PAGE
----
Elena Serrano is interested in exploring how knowledge, gender identities and political power are produced through the circulation of scientific objects. Her work combines methodologies from the history of science and medicine, material culture, book history and gender studies, and focuses on the long eighteenth century. She has published on a variegated of topics that included the circulation of scientific best-sellers in Spain, the role of women in prison’s reform, and the relationship of bureaucratic practices and the creation of knowledge. She is currently writing on how the relationship between the senses and emotions were conceived in the Spanish context.
Her thesis Science for Women in the Spanish Enlightenment (Universitat Autònoma de Barcelona, 2012) was awarded the Premi Extraordinari de Doctorat and the DHST Young Scholars Award of the International Union for the History and Philosophy of Science and Technology. Elena has conducted part of her research at the University of Cambridge, the Chemical Heritage Foundation in Philadelphia and the University of Sydney. In 2012, she was awarded a postdoctoral fellowship at the Max Planck Institute for the History of Science, where she has been a research fellow until October 2019.
Her book Ladies of Honor and Merit. Gender, Useful Knowledge, and Politics in Enlightened Spain (in press, spring 2022) suggests that, rather than being excluded from the realms of knowledge and power during the Enlightenment, a group of influential Spanish women and reformist men sought a new political role for high-class learned women. Reformulating the ideas of female scholarship and learning as instrumental for achieving the country they envisioned, this book tells the stories of a women’s society that invested on improving poor women’s conditions; of books and journals that invested on women’s scientific education; and of women experimenting with everyday materials for the good of the motherland. It argues that, first, in some enlightened quarters, producing, applying and circulating useful knowledge in certain areas (mainly, rural economy, textile trades, education, and children’s welfare) was shaped as the feminine way to contribute to the nation-building efforts. Second, that the legitimation of women in this new patriotic role occurred in a dynamic process with male reformers, in which ideals of progress and evolving gender identities were mobilized, rearticulated, and negotiated.
Blanca Llanes Parra
Blanca Llanes Parra holds a B.Sc. in Business Administration and a B.A. in History from the University of Cantabria (Spain), a master’s degree in Museum Studies from New York University and a Ph.D. from the Joint Doctoral Program in Early Modern History at the University of Cantabria and the Autonomous University of Madrid. She was a postdoctoral research fellow at the University of Valencia and the University of Cantabria. During her predoctoral training, she was a research fellow at the University of Cantabria (University of Cantabria FPI Program and Spain’s Ministry of Science and Education FPU Program). She was also a Fulbright and a Marcelino Botín Foundation grantee at NYU. In New York City she worked in the museum field at the Colección Patricia Phelps de Cisneros.
Her research interests have been focused on the study of crime, justice and social control in Early Modern Madrid. She has been involved in public history and digital humanities initiatives. Her current research project deals with gender-based violence in the city of Madrid during the eighteenth century, using a comparative approach. She has published in scientific journals such as Nuevo Mundo Mundos Nuevos and Clío & Crímen and in collections such as Bajtín y la historia de la cultura popular (2008), Identidades urbanas en la monarquía hispánica (siglos XVI-XVIII) (2015) and, most recently, Hidden Cities: Urban Space, Geolocated Apps and Public History in Early Modern Europe (2022). To date, she has participated in three competitive research projects from Spain’s Plan Nacional I+D+i and in three European projects.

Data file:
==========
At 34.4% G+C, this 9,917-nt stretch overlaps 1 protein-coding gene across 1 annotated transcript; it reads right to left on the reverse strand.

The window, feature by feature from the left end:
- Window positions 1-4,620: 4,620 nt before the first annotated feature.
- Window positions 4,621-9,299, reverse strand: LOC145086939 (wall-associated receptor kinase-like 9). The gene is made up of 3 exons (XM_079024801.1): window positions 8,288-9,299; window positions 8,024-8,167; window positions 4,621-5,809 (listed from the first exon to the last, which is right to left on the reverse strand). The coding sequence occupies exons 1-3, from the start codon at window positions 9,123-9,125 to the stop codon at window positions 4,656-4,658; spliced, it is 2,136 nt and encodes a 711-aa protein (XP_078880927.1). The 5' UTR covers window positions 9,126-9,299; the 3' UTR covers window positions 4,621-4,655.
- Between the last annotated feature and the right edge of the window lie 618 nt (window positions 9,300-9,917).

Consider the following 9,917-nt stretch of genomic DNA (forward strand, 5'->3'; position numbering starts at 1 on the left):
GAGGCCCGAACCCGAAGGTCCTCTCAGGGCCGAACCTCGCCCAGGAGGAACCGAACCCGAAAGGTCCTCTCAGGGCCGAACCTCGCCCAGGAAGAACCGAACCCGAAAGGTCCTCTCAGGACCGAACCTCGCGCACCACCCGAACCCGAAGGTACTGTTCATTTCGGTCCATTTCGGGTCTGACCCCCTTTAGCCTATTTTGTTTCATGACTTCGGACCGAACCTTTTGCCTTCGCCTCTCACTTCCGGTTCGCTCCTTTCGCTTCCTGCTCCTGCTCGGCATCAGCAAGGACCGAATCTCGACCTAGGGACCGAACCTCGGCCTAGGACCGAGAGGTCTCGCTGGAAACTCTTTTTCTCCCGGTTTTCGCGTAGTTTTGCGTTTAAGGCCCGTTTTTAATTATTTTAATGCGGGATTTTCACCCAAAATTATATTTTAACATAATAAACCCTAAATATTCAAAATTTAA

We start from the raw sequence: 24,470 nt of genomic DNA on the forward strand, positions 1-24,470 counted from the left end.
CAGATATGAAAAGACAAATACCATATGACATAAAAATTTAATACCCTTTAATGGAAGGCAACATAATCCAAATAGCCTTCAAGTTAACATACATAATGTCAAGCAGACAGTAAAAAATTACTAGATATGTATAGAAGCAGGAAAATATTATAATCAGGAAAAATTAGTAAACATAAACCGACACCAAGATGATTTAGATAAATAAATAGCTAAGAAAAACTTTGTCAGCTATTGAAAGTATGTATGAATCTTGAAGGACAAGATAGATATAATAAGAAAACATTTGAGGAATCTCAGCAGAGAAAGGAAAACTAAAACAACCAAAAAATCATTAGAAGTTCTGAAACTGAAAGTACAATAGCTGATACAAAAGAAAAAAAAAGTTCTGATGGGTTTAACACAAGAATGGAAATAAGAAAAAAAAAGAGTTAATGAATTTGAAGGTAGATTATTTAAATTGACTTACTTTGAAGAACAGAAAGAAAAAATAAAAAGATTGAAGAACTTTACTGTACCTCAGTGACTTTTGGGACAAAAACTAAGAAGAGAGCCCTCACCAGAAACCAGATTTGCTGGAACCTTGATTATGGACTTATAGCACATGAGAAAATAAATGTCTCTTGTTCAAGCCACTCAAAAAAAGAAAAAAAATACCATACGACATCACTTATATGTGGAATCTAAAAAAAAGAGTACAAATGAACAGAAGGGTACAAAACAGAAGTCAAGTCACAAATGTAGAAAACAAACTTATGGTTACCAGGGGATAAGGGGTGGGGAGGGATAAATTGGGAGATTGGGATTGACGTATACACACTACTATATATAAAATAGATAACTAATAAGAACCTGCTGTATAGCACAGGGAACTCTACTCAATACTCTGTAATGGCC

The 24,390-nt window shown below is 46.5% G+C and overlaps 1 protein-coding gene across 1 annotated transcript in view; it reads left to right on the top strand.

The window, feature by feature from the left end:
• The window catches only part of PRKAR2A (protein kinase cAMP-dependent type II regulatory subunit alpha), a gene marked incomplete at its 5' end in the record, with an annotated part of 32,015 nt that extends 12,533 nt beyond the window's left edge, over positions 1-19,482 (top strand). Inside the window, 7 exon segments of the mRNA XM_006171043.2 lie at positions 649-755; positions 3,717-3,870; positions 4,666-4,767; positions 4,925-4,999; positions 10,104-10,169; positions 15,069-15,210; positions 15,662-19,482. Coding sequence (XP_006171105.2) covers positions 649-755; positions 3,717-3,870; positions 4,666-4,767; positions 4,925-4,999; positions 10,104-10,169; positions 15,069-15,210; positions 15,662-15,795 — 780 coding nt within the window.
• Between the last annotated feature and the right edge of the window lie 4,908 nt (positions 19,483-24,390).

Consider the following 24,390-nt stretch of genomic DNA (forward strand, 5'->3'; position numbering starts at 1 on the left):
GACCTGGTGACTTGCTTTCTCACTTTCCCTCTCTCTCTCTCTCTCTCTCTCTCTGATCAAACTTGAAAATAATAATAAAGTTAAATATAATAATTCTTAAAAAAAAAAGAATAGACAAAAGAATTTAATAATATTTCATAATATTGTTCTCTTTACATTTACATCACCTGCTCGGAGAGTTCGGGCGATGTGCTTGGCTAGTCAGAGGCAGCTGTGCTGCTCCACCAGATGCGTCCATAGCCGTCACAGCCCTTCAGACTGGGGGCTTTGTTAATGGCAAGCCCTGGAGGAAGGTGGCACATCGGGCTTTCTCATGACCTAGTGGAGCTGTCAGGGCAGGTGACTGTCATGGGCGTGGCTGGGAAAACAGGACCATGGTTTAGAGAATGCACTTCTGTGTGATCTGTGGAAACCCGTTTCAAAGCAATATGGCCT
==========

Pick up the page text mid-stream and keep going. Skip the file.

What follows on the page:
María Oltra Vercher
María Oltra Vercher holds a degree in History and a master’s degree in History and Identities in the Western Mediterranean (15th to 19th C.) from the Universitat de València. She is currently working on her dissertation at the Universitat de València. Her dissertation examines the ‘querelle des femmes’ in eighteenth-century Spain, Italy and Portugal drawing on key works translated into Spanish, Italian and Portuguese, while also paying attention to the transatlantic dimension of this debate.
Marc Sorribas Vilarrocha
Marc Sorribas Vilarrocha received a degree in History and a master’s degree in History and Identities in the Western Mediterranean (15th to 19th C.) from the Universitat de València (UV). He is working on his dissertation at the UV on the circulation of information and the creation of historiographical narratives and discourses on the Haitian Revolution, within the transatlantic space between the late eighteenth and early nineteenth centuries.
Inma Aleixos Borrás
Inma Aleixos, PhD has the experience of two parallel professional trajectories – research and management – that are merged into projects such as CIRGEN.
As manager, her main concern is the efficient management of information and archival documents, as well as the achievement of short and long-term objectives. As a researcher, her main interests are the sociology of both science and scientific knowledge, social memory, digital preservation, and archives.
Data Base Advisor
Ramón V. Cirilo Gimeno
Ramón V. Cirilo Gimeno has a BSc degree in Physics, 1993 and a PhD in Computer Science, 2015 (Universitat de València). He has been an associate professor in the School of Engineering of Universitat de València since 2002. He belongs to LISITT research group of the Research Institute on Robotics, and Information and Communication Technologies (IRTIC). His main research interests are Information Systems and Databases, and Intelligent Transport Systems (ITS). He was the Spanish national representative of the e-Safety Observers Group 2005 to 2010.